The closing arguments at the Peter Andrews obstruction of justice trial featured two starkly different versions of the bureaucrat’s role in the handling of charges against the brother of Deputy Premier Paul Robichaud.

Crown prosecutor Mona Briere raised several questions about why the case was discussed at the senior levels of the Department of Agriculture, Aquaculture and Fisheries. She suggested there had been political interference in the case.

Peter Andrews testified in his own defence on Wednesday

Peter Andrews is on leave with pay pending the outcome of his obstruction of justice trial. A verdict is expected on June 19. (Jacques Poitras/CBC)

“What really happened on November 22nd?” she asked, referring to two meetings that day in 2011, one where Aquaculture Minister Mike Olscamp talked to Paul Robichaud about the case against his brother Donat.

But defence lawyer Patrick Hurley said Briere had entered no evidence and called no witnesses to prove her case.

“Anyone who suggests anything that took place at that meeting is engaging in pure, unadulterated speculation and nothing more,” said Hurley.

Instead, he portrayed the entire affair as a comedy of errors, a routine policy decision that spun out of control when a bureaucrat reporting to Andrews wrongly assumed political interference that wasn’t there.

“It’s speculation that got us into this courtroom,” he said. “I would hope the decision’s not going to rest on speculation as well.”

Andrews, the executive director of corporate services at the Department of Agriculture, Aquaculture and Fisheries, was charged with obstruction of justice last year. He’s accused of interfering in the 2011 investigation of Donat Robichaud, an oyster farmer in the Acadian Peninsula with a long history of violating the terms of his licence.

Judge Julian Dickson will deliver his decision in the case on June 19.

Directives misinterpreted, lawyer argues

The week-long trial focused on two phones calls made by head of enforcement Wilbert Sabine, both at Andrews’s request: one in November 2011, asking officers to hold off on laying charges until Olscamp could be briefed, and another in December, after the charges were laid despite the directive, asking Crown prosecutor Paul (P.J.) Veniot if they could be withdrawn.

Hurley said it was normal for Andrews to want to avoid court charges because the department’s philosophy was to work with producers to solve problems, rather than haul them into court.

People involved in the Peter Andrews obstruction of justice trial

These are some of the key people involved in the Peter Andrews obstruction of justice trial. (CBC)

He pointed out there was a policy to brief the minister on any charges against any producer, which explained Andrews’s wish to hold off until after a ministerial briefing.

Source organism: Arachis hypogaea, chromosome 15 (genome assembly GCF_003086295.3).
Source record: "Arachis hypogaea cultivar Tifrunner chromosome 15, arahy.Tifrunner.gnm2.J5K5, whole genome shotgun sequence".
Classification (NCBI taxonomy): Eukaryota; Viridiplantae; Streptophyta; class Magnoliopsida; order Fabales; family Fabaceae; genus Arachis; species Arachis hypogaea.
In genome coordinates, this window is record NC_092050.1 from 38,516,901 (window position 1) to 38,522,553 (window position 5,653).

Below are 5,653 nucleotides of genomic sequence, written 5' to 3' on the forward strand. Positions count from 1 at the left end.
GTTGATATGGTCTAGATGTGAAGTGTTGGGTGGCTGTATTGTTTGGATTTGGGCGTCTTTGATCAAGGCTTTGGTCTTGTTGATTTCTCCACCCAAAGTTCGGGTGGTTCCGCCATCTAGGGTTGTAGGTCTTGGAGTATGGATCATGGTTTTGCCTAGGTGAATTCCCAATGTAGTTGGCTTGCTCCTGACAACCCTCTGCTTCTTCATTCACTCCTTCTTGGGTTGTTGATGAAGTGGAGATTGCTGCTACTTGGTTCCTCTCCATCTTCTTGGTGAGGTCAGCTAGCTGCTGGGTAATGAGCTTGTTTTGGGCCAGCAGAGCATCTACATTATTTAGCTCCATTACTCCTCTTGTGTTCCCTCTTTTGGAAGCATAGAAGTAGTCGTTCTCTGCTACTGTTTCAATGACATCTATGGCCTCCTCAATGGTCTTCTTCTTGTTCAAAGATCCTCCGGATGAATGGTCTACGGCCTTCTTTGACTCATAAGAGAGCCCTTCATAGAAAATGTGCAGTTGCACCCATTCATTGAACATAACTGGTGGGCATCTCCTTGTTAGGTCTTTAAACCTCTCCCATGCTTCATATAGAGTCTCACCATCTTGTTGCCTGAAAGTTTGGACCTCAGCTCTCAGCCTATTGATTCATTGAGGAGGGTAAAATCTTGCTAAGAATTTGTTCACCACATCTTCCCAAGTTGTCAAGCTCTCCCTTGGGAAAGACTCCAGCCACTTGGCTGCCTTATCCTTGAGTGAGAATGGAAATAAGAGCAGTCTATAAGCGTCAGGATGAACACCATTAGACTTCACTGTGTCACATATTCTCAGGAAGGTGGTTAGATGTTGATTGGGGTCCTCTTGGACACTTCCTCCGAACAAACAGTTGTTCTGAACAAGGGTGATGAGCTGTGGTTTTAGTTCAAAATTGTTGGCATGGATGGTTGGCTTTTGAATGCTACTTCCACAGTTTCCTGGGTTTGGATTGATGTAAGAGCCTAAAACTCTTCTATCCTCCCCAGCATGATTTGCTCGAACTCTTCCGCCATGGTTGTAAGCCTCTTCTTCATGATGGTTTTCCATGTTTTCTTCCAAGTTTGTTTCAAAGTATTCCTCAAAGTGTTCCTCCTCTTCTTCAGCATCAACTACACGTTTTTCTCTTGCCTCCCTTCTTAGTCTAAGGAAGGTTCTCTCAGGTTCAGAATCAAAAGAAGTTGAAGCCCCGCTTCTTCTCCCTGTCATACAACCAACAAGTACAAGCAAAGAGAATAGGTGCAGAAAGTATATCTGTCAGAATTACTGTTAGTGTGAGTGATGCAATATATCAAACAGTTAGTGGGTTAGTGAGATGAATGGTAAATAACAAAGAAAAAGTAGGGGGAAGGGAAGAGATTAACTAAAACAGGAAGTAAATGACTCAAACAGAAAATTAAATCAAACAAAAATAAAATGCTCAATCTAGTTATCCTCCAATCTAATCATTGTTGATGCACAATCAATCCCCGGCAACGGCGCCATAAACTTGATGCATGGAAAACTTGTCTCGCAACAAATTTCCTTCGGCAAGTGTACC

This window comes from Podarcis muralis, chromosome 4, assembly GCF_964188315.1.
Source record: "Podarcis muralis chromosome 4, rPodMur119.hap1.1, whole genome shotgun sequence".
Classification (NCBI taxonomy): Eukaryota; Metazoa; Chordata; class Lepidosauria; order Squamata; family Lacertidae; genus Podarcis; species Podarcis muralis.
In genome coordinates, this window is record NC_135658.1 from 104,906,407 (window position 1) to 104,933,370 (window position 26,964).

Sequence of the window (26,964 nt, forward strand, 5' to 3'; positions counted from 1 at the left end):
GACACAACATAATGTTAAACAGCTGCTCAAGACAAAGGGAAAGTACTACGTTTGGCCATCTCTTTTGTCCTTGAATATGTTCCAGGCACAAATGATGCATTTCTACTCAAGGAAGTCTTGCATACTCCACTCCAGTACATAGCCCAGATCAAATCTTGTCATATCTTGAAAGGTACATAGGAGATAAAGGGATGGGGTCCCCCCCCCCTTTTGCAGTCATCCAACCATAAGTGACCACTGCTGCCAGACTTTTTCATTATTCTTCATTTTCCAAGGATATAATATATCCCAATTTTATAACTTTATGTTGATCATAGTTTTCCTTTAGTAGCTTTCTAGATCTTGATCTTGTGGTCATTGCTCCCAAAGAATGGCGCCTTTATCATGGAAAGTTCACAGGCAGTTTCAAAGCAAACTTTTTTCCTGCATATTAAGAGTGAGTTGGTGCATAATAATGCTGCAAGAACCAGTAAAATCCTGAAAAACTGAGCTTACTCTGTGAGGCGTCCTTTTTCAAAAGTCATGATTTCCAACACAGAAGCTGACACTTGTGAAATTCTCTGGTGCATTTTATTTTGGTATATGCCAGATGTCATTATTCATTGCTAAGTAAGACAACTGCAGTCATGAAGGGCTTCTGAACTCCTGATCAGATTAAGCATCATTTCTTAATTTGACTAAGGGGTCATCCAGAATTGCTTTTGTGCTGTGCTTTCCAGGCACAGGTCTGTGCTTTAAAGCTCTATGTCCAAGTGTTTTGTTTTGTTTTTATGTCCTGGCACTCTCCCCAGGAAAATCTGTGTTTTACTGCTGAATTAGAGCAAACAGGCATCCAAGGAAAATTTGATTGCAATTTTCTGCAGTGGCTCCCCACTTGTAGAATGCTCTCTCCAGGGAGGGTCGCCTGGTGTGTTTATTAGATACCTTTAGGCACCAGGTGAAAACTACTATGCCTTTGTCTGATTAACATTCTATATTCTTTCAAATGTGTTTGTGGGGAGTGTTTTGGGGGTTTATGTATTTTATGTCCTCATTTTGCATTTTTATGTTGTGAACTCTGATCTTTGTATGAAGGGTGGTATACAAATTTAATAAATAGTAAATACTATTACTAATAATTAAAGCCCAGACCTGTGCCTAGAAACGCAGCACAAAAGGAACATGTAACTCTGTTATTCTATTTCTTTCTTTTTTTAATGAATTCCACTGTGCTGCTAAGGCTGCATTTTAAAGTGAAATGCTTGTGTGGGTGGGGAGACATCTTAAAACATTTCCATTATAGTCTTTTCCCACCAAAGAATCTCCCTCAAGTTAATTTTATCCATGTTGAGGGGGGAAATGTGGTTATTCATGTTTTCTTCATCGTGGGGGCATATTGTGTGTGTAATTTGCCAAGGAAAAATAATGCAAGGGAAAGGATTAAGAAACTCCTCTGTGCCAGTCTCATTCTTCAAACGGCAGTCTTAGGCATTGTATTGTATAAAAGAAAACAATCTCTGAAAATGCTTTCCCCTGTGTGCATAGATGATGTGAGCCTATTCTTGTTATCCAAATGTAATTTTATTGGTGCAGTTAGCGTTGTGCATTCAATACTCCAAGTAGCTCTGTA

Then, at the Nov. 22 meeting convened to brief Olscamp on a range of issues for the upcoming session of the legislature, it was suggested the department look at pulling Donat Robichaud’s licence instead of charging him.

Olscamp told the deputy premier of that decision “as a courtesy” at their meeting later that day, Hurley said.

The problem, Hurley said, was when Sabine misinterpreted directives from Andrews, his supervisor.

Sabine admitted he had no basis for having wrongly told his officer, Gaetan Germain, that the Olscamp-Robichaud meeting “didn’t go well for us.” That comment prompted Germain to worry that there had been political interference by Donat Robichaud’s brother.

When Germain passed on Sabine’s mistaken assertion to Bathurst Crown prosecutor Paul (P.J.) Veniot, Veniot also feared political interference — and it was that fear, Hurley said, that made Germain and Veniot determined to take the case to court to avoid perceptions of impropriety.

When Andrews later asked Sabine to call Veniot to see if the charges could be withdrawn, he was merely anticipating what his boss, the deputy minister, would ask him, Hurley said.

“He was doing his job … Mr. Andrews did it to get the information he needed to report to his deputy minister, and there's nothing wrong with that."

'Who is really on trial here?'

In fact, Hurley suggested, Paul Robichaud’s name was mentioned more throughout the court proceedings than that of the accused. “Who is really on trial here?” he said. “Mr. Andrews's name was rarely mentioned throughout this entire trial."

In her closing argument, Briere argued that even if Andrews was following the directives of the deputy minister, he still obstructed justice.

He was part of the decision to try to avoid charges and agreed with that decision, she said.

But Briere’s argument was dominated mostly by questions she posed, including:

  • Why was this case involving the deputy premier’s brother discussed by senior managers when others are not?
  • Why wasn’t it discussed at the senior managers’s regular weekly meeting but rather at a meeting that the minister would attend?
  • Why did the department propose a brand-new approach  pulling the licence, a tactic never used before  in this particular case?
  • If the department wants to encourage development of the aquaculture sector, why was the preferred option pulling the licence, which would force Robichaud to shut down, rather than charge him in court and fine him, which would let him keep operating?

In his rebuttal to Briere, Hurley pointed out that she had called no witnesses or evidence to support any of her questions.

He said she could have called the two ministers and the senior officials at the key Nov. 22 meeting if she felt they could support her assertions.

Donat Robichaud was eventually charged and pleaded guilty in April 2012 to one charge. He was ordered to pay a $480 fine and a 20 per cent victim surcharge.

Andrews is on leave with pay pending the outcome of the trial.

If convicted, he could face a maximum sentence of 10 years in prison.